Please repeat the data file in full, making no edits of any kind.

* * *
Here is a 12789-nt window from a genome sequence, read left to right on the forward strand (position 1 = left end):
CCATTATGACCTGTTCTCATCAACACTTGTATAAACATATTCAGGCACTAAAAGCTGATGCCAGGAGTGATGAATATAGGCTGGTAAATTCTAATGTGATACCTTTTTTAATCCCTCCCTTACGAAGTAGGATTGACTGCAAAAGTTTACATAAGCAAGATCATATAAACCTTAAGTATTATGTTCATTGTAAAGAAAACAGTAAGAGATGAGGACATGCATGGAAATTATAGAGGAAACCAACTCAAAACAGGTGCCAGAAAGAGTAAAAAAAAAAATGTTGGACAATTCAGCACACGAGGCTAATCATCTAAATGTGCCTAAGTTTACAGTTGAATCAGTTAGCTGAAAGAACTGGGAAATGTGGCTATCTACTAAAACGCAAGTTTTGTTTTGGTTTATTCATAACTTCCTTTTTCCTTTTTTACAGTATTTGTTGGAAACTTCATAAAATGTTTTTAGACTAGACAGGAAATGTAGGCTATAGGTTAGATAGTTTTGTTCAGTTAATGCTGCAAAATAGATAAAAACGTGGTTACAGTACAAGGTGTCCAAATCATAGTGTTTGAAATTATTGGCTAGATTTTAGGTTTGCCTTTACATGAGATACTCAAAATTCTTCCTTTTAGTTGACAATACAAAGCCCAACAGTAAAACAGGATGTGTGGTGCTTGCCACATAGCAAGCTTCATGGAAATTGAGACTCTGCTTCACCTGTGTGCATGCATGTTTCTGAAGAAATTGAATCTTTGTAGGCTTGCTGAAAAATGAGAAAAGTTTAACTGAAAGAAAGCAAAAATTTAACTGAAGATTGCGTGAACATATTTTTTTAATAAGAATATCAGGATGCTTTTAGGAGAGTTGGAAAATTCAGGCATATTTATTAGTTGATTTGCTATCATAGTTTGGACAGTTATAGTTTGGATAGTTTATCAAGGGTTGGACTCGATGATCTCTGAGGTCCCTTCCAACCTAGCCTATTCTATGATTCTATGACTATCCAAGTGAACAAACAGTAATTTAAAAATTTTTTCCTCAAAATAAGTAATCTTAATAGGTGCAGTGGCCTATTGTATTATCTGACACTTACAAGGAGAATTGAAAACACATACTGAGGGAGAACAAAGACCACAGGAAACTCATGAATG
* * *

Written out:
Here is a 12789-nt window from a genome sequence, read left to right on the forward strand (position 1 = left end):
CCATTATGACCTGTTCTCATCAACACTTGTATAAACATATTCAGGCACTAAAAGCTGATGCCAGGAGTGATGAATATAGGCTGGTAAATTCTAATGTGATACCTTTTTTAATCCCTCCCTTACGAAGTAGGATTGACTGCAAAAGTTTACATAAGCAAGATCATATAAACCTTAAGTATTATGTTCATTGTAAAGAAAACAGTAAGAGATGAGGACATGCATGGAAATTATAGAGGAAACCAACTCAAAACAGGTGCCAGAAAGAGTAAAAAAAAAAATGTTGGACAATTCAGCACACGAGGCTAATCATCTAAATGTGCCTAAGTTTACAGTTGAATCAGTTAGCTGAAAGAACTGGGAAATGTGGCTATCTACTAAAACGCAAGTTTTGTTTTGGTTTATTCATAACTTCCTTTTTCCTTTTTTACAGTATTTGTTGGAAACTTCATAAAATGTTTTTAGACTAGACAGGAAATGTAGGCTATAGGTTAGATAGTTTTGTTCAGTTAATGCTGCAAAATAGATAAAAACGTGGTTACAGTACAAGGTGTCCAAATCATAGTGTTTGAAATTATTGGCTAGATTTTAGGTTTGCCTTTACATGAGATACTCAAAATTCTTCCTTTTAGTTGACAATACAAAGCCCAACAGTAAAACAGGATGTGTGGTGCTTGCCACATAGCAAGCTTCATGGAAATTGAGACTCTGCTTCACCTGTGTGCATGCATGTTTCTGAAGAAATTGAATCTTTGTAGGCTTGCTGAAAAATGAGAAAAGTTTAACTGAAAGAAAGCAAAAATTTAACTGAAGATTGCGTGAACATATTTTTTTAATAAGAATATCAGGATGCTTTTAGGAGAGTTGGAAAATTCAGGCATATTTATTAGTTGATTTGCTATCATAGTTTGGACAGTTATAGTTTGGATAGTTTATCAAGGGTTGGACTCGATGATCTCTGAGGTCCCTTCCAACCTAGCCTATTCTATGATTCTATGACTATCCAAGTGAACAAACAGTAATTTAAAAATTTTTTCCTCAAAATAAGTAATCTTAATAGGTGCAGTGGCCTATTGTATTATCTGACACTTACAAGGAGAATTGAAAACACATACTGAGGGAGAACAAAGACCACAGGAAACTCATGAATG